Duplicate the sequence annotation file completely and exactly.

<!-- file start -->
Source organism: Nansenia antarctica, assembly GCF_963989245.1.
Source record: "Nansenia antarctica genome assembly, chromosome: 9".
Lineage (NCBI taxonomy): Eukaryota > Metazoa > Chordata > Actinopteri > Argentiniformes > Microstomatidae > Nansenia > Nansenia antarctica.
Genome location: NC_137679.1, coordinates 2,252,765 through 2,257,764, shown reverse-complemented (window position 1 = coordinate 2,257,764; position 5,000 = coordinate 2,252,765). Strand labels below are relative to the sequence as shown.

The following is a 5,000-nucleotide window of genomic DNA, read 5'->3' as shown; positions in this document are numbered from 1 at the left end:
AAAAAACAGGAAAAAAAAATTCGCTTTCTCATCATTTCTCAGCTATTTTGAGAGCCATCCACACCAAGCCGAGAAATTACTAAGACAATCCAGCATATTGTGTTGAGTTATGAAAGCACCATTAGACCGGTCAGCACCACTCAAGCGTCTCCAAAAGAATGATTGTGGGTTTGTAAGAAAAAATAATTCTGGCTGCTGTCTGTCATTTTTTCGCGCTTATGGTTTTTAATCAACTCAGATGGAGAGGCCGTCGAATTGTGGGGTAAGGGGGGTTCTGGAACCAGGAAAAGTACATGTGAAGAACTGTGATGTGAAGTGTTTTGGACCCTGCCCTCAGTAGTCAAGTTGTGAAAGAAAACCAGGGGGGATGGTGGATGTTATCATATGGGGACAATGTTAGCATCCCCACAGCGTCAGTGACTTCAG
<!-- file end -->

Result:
Source organism: Nansenia antarctica, assembly GCF_963989245.1.
Source record: "Nansenia antarctica genome assembly, chromosome: 9".
Lineage (NCBI taxonomy): Eukaryota > Metazoa > Chordata > Actinopteri > Argentiniformes > Microstomatidae > Nansenia > Nansenia antarctica.
Genome location: NC_137679.1, coordinates 2,252,765 through 2,257,764, shown reverse-complemented (window position 1 = coordinate 2,257,764; position 5,000 = coordinate 2,252,765). Strand labels below are relative to the sequence as shown.

The following is a 5,000-nucleotide window of genomic DNA, read 5'->3' as shown; positions in this document are numbered from 1 at the left end:
AAAAAACAGGAAAAAAAAATTCGCTTTCTCATCATTTCTCAGCTATTTTGAGAGCCATCCACACCAAGCCGAGAAATTACTAAGACAATCCAGCATATTGTGTTGAGTTATGAAAGCACCATTAGACCGGTCAGCACCACTCAAGCGTCTCCAAAAGAATGATTGTGGGTTTGTAAGAAAAAATAATTCTGGCTGCTGTCTGTCATTTTTTCGCGCTTATGGTTTTTAATCAACTCAGATGGAGAGGCCGTCGAATTGTGGGGTAAGGGGGGTTCTGGAACCAGGAAAAGTACATGTGAAGAACTGTGATGTGAAGTGTTTTGGACCCTGCCCTCAGTAGTCAAGTTGTGAAAGAAAACCAGGGGGGATGGTGGATGTTATCATATGGGGACAATGTTAGCATCCCCACAGCGTCAGTGACTTCAG